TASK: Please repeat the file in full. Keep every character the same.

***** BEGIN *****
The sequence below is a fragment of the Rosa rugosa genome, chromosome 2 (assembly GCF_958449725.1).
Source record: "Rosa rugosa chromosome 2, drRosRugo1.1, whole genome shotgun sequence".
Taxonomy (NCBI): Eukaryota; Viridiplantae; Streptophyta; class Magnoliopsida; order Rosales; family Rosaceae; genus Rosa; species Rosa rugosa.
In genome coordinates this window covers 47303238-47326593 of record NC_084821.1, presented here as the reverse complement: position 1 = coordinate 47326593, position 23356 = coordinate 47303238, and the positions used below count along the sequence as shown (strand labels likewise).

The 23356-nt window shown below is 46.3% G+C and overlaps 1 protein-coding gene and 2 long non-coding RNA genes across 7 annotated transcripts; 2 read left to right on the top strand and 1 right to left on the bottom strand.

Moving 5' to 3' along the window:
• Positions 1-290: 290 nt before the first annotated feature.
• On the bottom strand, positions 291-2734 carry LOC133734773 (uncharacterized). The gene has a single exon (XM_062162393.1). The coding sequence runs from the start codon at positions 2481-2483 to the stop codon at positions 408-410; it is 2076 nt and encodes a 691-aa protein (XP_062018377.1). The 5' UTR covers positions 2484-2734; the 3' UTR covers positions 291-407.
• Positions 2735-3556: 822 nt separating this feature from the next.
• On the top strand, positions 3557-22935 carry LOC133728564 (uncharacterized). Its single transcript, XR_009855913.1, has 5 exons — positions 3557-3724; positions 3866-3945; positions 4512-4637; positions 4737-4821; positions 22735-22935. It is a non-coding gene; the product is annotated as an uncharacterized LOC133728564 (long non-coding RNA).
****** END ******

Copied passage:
The sequence below is a fragment of the Rosa rugosa genome, chromosome 2 (assembly GCF_958449725.1).
Source record: "Rosa rugosa chromosome 2, drRosRugo1.1, whole genome shotgun sequence".
Taxonomy (NCBI): Eukaryota; Viridiplantae; Streptophyta; class Magnoliopsida; order Rosales; family Rosaceae; genus Rosa; species Rosa rugosa.
In genome coordinates this window covers 47303238-47326593 of record NC_084821.1, presented here as the reverse complement: position 1 = coordinate 47326593, position 23356 = coordinate 47303238, and the positions used below count along the sequence as shown (strand labels likewise).

The 23356-nt window shown below is 46.3% G+C and overlaps 1 protein-coding gene and 2 long non-coding RNA genes across 7 annotated transcripts; 2 read left to right on the top strand and 1 right to left on the bottom strand.

Moving 5' to 3' along the window:
• Positions 1-290: 290 nt before the first annotated feature.
• On the bottom strand, positions 291-2734 carry LOC133734773 (uncharacterized). The gene has a single exon (XM_062162393.1). The coding sequence runs from the start codon at positions 2481-2483 to the stop codon at positions 408-410; it is 2076 nt and encodes a 691-aa protein (XP_062018377.1). The 5' UTR covers positions 2484-2734; the 3' UTR covers positions 291-407.
• Positions 2735-3556: 822 nt separating this feature from the next.
• On the top strand, positions 3557-22935 carry LOC133728564 (uncharacterized). Its single transcript, XR_009855913.1, has 5 exons — positions 3557-3724; positions 3866-3945; positions 4512-4637; positions 4737-4821; positions 22735-22935. It is a non-coding gene; the product is annotated as an uncharacterized LOC133728564 (long non-coding RNA).